The FTSE 100 has a spring in its step despite the UK inflation rate going up again, and a potential cut in the country’s economic outlook when Chancellor Rishi Sunak announces his mini-Budget at lunchtime.
“Headwinds for consumers and businesses linked to the rising cost of energy, raw materials and more would suggest the Office for Budget Responsibility will downgrade its forecasts for GDP growth this year.
“Shares in retail companies have been weak in recent months as investors speculate there could be a sharp drop in consumer spending once the energy price cap goes up in April. Any measures by Sunak to help with the cost-of-living crisis could trigger a relief rally in the retail sector on the stock market.
Russ Mould, investment director at AJ Bell, said: “Energy stocks were a major force behind the FTSE 100’s 0.3% rise on Wednesday as Brent Crude oil prices crept even higher, up 1.3% to $116.97 per barrel.
“After last night’s rally in the tech-heavy Nasdaq index in the US, tech-related stocks were in vogue on the UK market including a 1% rise in Scottish Mortgage Investment Trust. Even Ocado managed to gain some fans, which is something it has struggled to do in a long time.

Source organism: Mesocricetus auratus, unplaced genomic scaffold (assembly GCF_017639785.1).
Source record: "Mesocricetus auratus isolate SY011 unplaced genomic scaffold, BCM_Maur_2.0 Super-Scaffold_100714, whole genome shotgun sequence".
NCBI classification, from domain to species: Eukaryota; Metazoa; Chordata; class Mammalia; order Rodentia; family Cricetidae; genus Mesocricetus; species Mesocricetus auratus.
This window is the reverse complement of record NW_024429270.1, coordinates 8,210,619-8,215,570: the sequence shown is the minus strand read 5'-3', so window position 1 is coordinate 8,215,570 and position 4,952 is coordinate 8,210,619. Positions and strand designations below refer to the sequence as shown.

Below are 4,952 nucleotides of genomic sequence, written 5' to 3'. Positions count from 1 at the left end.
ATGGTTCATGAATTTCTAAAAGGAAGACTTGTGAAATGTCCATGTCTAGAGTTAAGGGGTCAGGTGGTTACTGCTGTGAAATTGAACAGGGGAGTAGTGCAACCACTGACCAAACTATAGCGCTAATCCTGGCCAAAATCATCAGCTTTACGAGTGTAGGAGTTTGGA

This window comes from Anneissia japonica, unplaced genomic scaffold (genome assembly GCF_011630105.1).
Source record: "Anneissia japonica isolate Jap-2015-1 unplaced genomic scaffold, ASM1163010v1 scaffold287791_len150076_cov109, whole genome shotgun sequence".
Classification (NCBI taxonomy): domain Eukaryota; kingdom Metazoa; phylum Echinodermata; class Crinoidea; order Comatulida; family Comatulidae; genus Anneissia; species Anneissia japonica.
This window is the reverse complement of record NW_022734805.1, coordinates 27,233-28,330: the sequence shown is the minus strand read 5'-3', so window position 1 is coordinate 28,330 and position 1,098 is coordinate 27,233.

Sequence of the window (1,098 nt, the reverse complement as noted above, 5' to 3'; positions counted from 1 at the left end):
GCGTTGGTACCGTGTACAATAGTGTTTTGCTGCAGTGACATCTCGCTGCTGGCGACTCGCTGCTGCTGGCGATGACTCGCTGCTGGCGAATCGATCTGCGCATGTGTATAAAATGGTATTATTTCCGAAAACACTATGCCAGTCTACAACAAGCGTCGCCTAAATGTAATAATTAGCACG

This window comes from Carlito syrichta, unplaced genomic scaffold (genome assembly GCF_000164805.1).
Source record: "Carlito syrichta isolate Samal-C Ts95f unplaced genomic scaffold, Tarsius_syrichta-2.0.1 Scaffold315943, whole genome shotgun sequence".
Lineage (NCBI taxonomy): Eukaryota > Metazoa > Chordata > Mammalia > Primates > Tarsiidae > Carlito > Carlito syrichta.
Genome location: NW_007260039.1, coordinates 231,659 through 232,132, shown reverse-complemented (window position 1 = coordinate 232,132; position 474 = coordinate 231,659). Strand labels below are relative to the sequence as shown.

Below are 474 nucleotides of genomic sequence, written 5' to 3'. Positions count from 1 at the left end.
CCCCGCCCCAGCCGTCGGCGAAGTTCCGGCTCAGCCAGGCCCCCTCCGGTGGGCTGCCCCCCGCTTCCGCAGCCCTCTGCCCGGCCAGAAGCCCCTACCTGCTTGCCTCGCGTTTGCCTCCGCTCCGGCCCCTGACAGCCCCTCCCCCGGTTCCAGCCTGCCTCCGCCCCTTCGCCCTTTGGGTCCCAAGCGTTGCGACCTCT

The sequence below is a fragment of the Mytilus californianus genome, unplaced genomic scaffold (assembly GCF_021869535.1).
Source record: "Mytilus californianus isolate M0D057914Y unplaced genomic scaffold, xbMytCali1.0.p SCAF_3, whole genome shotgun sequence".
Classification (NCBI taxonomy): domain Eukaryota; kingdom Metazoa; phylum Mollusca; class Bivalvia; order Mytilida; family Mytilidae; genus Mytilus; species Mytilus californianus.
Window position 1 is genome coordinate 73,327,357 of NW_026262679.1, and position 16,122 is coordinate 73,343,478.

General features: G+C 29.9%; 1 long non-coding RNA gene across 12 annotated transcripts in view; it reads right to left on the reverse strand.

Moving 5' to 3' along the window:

“It feels as if investor confidence is starting to improve following a big wobble in recent weeks linked to the shock of the Ukraine crisis and how inflationary pressures have intensified around the world. CNN’s Fear & Greed Index has gone from a reading of 19 a week ago, classified as ‘extreme fear’ to now sitting at 44 which is still in ‘fear’ territory but getting very close to neutral.
“A surge in Covid cases in recent months across the UK has clouded the picture for Saga over the near-term, causing its shares to slump. Yet the business remains confident of an eventual revival in cruise travel and making more money from its insurance offering.
“While a reduction in Covid rates would be good for Saga, the same cannot be said for funeral group Dignity. Its shares have also tanked on financial results, in its case this is partially down to a warning that excess death rates seen over the past two years may start to normalise, and that it will use more cash than it generates while it plays catch-up with investing in the business.”